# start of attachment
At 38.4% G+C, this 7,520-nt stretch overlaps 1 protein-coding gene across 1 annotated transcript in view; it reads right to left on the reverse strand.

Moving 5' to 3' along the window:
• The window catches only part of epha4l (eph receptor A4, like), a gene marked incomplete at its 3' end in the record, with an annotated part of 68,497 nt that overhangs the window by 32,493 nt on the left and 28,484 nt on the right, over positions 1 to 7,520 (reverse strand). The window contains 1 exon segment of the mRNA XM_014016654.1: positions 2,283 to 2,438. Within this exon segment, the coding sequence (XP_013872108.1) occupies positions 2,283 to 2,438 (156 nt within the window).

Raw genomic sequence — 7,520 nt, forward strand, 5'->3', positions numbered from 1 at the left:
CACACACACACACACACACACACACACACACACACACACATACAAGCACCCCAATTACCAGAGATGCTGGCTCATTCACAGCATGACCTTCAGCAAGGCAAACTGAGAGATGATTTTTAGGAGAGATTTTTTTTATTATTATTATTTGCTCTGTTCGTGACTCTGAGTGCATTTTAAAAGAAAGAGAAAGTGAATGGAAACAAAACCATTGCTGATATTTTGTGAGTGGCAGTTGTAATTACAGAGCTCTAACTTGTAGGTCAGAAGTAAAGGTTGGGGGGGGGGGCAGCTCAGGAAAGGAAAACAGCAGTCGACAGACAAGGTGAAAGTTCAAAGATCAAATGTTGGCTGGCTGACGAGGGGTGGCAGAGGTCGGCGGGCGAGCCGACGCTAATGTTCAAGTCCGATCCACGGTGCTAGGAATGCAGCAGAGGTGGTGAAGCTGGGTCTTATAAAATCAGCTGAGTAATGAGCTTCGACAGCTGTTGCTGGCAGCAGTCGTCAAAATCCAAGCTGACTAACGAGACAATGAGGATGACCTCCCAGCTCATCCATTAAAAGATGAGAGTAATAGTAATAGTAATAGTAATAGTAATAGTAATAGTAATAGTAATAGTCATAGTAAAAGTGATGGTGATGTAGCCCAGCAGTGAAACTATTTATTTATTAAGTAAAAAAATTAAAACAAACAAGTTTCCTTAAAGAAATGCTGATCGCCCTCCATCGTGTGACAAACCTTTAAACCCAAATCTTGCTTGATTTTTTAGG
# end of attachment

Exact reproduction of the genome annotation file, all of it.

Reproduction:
At 38.4% G+C, this 7,520-nt stretch overlaps 1 protein-coding gene across 1 annotated transcript in view; it reads right to left on the reverse strand.

Moving 5' to 3' along the window:
• The window catches only part of epha4l (eph receptor A4, like), a gene marked incomplete at its 3' end in the record, with an annotated part of 68,497 nt that overhangs the window by 32,493 nt on the left and 28,484 nt on the right, over positions 1 to 7,520 (reverse strand). The window contains 1 exon segment of the mRNA XM_014016654.1: positions 2,283 to 2,438. Within this exon segment, the coding sequence (XP_013872108.1) occupies positions 2,283 to 2,438 (156 nt within the window).

Raw genomic sequence — 7,520 nt, forward strand, 5'->3', positions numbered from 1 at the left:
CACACACACACACACACACACACACACACACACACACACATACAAGCACCCCAATTACCAGAGATGCTGGCTCATTCACAGCATGACCTTCAGCAAGGCAAACTGAGAGATGATTTTTAGGAGAGATTTTTTTTATTATTATTATTTGCTCTGTTCGTGACTCTGAGTGCATTTTAAAAGAAAGAGAAAGTGAATGGAAACAAAACCATTGCTGATATTTTGTGAGTGGCAGTTGTAATTACAGAGCTCTAACTTGTAGGTCAGAAGTAAAGGTTGGGGGGGGGGGCAGCTCAGGAAAGGAAAACAGCAGTCGACAGACAAGGTGAAAGTTCAAAGATCAAATGTTGGCTGGCTGACGAGGGGTGGCAGAGGTCGGCGGGCGAGCCGACGCTAATGTTCAAGTCCGATCCACGGTGCTAGGAATGCAGCAGAGGTGGTGAAGCTGGGTCTTATAAAATCAGCTGAGTAATGAGCTTCGACAGCTGTTGCTGGCAGCAGTCGTCAAAATCCAAGCTGACTAACGAGACAATGAGGATGACCTCCCAGCTCATCCATTAAAAGATGAGAGTAATAGTAATAGTAATAGTAATAGTAATAGTAATAGTAATAGTAATAGTCATAGTAAAAGTGATGGTGATGTAGCCCAGCAGTGAAACTATTTATTTATTAAGTAAAAAAATTAAAACAAACAAGTTTCCTTAAAGAAATGCTGATCGCCCTCCATCGTGTGACAAACCTTTAAACCCAAATCTTGCTTGATTTTTTAGG